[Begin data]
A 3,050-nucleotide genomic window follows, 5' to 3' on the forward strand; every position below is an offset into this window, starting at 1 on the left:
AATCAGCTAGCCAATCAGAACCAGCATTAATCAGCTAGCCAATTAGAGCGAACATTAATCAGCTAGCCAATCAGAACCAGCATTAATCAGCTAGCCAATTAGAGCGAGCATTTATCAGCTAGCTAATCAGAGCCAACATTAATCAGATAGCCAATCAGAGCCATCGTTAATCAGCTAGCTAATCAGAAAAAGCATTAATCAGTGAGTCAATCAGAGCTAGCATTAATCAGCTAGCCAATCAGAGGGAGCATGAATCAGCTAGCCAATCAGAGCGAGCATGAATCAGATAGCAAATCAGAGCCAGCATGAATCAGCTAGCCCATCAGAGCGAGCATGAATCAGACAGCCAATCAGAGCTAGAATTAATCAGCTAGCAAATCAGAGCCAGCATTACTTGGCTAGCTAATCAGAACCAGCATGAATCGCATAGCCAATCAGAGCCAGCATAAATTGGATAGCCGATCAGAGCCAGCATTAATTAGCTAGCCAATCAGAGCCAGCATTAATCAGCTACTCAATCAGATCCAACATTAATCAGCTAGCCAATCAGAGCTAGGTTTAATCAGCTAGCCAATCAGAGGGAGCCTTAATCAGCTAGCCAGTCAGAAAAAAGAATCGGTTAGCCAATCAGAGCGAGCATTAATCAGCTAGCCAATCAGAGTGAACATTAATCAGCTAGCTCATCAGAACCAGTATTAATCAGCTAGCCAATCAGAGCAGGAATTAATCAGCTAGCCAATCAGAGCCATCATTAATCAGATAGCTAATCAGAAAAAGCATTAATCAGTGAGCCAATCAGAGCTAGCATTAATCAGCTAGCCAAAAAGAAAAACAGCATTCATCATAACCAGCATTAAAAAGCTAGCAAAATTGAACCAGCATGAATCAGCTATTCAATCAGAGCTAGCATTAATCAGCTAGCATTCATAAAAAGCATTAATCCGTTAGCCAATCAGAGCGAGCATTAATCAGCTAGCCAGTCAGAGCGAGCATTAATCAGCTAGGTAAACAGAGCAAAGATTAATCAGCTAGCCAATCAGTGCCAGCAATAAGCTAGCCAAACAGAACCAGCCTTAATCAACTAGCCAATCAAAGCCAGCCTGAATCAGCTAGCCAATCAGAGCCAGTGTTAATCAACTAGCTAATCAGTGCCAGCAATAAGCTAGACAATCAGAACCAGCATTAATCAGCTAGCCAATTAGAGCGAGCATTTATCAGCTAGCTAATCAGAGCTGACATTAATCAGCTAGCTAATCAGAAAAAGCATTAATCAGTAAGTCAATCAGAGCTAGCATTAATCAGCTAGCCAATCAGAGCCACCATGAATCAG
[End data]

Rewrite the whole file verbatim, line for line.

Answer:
A 3,050-nucleotide genomic window follows, 5' to 3' on the forward strand; every position below is an offset into this window, starting at 1 on the left:
AATCAGCTAGCCAATCAGAACCAGCATTAATCAGCTAGCCAATTAGAGCGAACATTAATCAGCTAGCCAATCAGAACCAGCATTAATCAGCTAGCCAATTAGAGCGAGCATTTATCAGCTAGCTAATCAGAGCCAACATTAATCAGATAGCCAATCAGAGCCATCGTTAATCAGCTAGCTAATCAGAAAAAGCATTAATCAGTGAGTCAATCAGAGCTAGCATTAATCAGCTAGCCAATCAGAGGGAGCATGAATCAGCTAGCCAATCAGAGCGAGCATGAATCAGATAGCAAATCAGAGCCAGCATGAATCAGCTAGCCCATCAGAGCGAGCATGAATCAGACAGCCAATCAGAGCTAGAATTAATCAGCTAGCAAATCAGAGCCAGCATTACTTGGCTAGCTAATCAGAACCAGCATGAATCGCATAGCCAATCAGAGCCAGCATAAATTGGATAGCCGATCAGAGCCAGCATTAATTAGCTAGCCAATCAGAGCCAGCATTAATCAGCTACTCAATCAGATCCAACATTAATCAGCTAGCCAATCAGAGCTAGGTTTAATCAGCTAGCCAATCAGAGGGAGCCTTAATCAGCTAGCCAGTCAGAAAAAAGAATCGGTTAGCCAATCAGAGCGAGCATTAATCAGCTAGCCAATCAGAGTGAACATTAATCAGCTAGCTCATCAGAACCAGTATTAATCAGCTAGCCAATCAGAGCAGGAATTAATCAGCTAGCCAATCAGAGCCATCATTAATCAGATAGCTAATCAGAAAAAGCATTAATCAGTGAGCCAATCAGAGCTAGCATTAATCAGCTAGCCAAAAAGAAAAACAGCATTCATCATAACCAGCATTAAAAAGCTAGCAAAATTGAACCAGCATGAATCAGCTATTCAATCAGAGCTAGCATTAATCAGCTAGCATTCATAAAAAGCATTAATCCGTTAGCCAATCAGAGCGAGCATTAATCAGCTAGCCAGTCAGAGCGAGCATTAATCAGCTAGGTAAACAGAGCAAAGATTAATCAGCTAGCCAATCAGTGCCAGCAATAAGCTAGCCAAACAGAACCAGCCTTAATCAACTAGCCAATCAAAGCCAGCCTGAATCAGCTAGCCAATCAGAGCCAGTGTTAATCAACTAGCTAATCAGTGCCAGCAATAAGCTAGACAATCAGAACCAGCATTAATCAGCTAGCCAATTAGAGCGAGCATTTATCAGCTAGCTAATCAGAGCTGACATTAATCAGCTAGCTAATCAGAAAAAGCATTAATCAGTAAGTCAATCAGAGCTAGCATTAATCAGCTAGCCAATCAGAGCCACCATGAATCAG